DK: On the style you chose for the film, how did you collaborate on that, how did you make all the stylistic decisions that go into it?

Saasen: It was quite easy because we’d normally go through all the shots and what we tried to capture and then we’d have a discussion about how we want to shoot it. It was very easy to collaborate because we have the same ideas.

Holdridge: Yes and there was so much to do that it took two people working full-time. We didn’t have a huge crew with tons of people. Our best friend, Robert Murphy, he is the director of photography, he said he could come and live with us and shoot in all these locations and live out of a backpack like we did. So Ineke Hagedorn, our friend and producer, would go and find a location and we’d go and shoot there. And she’d find out about this club that is also an art exhibition and we’d go and speak with them and they’d say yes. So it’s a combination of all these efforts coming together, it’s a conversation I think. We didn’t want it to be this one-sided objectification. There’s so many men in movies, all this ego and machismo. So this is a take on love that’s told from two people.

DK: I know the film was very low-budget but did you actually have any budget at all when you started or it was just you living your lives and making this film with friends who came aboard to help you?

Holdridge: It was a little bit of both. It started off with us putting in a little bit. And we knew we could shoot Jenny and Rupert and we didn’t know how much it was going to cost. And it just kept rolling and rolling, year after year. Then people put in a little bit more…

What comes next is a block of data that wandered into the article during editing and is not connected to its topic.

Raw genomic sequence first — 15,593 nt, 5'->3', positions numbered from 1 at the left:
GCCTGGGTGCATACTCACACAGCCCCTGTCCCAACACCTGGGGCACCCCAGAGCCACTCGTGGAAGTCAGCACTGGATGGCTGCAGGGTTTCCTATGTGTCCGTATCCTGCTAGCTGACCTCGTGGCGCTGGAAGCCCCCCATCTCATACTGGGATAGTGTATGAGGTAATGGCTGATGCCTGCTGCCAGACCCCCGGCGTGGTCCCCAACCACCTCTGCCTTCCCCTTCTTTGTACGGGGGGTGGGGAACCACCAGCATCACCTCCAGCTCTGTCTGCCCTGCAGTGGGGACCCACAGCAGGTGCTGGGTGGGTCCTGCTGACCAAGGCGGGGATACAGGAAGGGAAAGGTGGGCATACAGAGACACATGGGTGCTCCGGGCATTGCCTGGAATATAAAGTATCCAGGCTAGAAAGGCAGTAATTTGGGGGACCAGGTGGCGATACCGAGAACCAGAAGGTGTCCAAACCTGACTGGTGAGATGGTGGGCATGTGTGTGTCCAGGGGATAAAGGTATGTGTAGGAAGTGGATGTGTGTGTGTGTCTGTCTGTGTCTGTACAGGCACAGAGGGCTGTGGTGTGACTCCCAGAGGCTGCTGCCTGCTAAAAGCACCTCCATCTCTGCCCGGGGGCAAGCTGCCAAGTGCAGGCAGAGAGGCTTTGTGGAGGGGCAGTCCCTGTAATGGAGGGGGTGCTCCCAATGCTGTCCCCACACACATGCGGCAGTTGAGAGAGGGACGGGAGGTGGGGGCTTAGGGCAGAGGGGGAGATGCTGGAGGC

Saasen: All our friends and family pitched in…

Holdridge: We gave it every penny we had until we were borrowing and our accounts were drained. So it was a very low-budget film but it was a budget that grew over the course of three years.

DK: How come you didn’t try Kickstarter to raise money?

Holdridge: We were thinking of it right before we premiered but all of the sudden we’re in Toronto and we don’t have the time to do it properly. But we might do it afterwards depending on what else we need to do.

DK: Had you had a bigger budget, what would you have spent it on?And how much do you think the film would cost if you were to do it without such pressure on your personal lives?

Holdridge: It would have cost a fortune. […]To do it properly, where you’re counting in flying, renting apartments, having proper post-production and crew, doing all the things that we just did ourselves, it would have cost several million dollars for sure.

DK: Acting-wise, neither of you is a professional actor so how difficult was it to act in a film for the first time?

Saasen: It wasn’t easy. Leaving aside that it’s very easy to have chemistry with Alex…But we’re not professional actors and also acting and directing at the same time makes it difficult to know what is right, you need to think of the frame and you still have to be in the moment of acting. And then you see the scene afterwords and realise that it didn’t really play out as you expected. But the good thing was that we were always there and available, we could reshoot and make it exactly how we wanted.

Holdridge: Yeah, we did cover our mistakes, we made it acceptable. And when you cast someone like Rupert and Jenny it’s magic, you’re just rolling and they look great and they say it beautifully. For us it’s hard and you get to really appreciate actors who can be so present in the moment.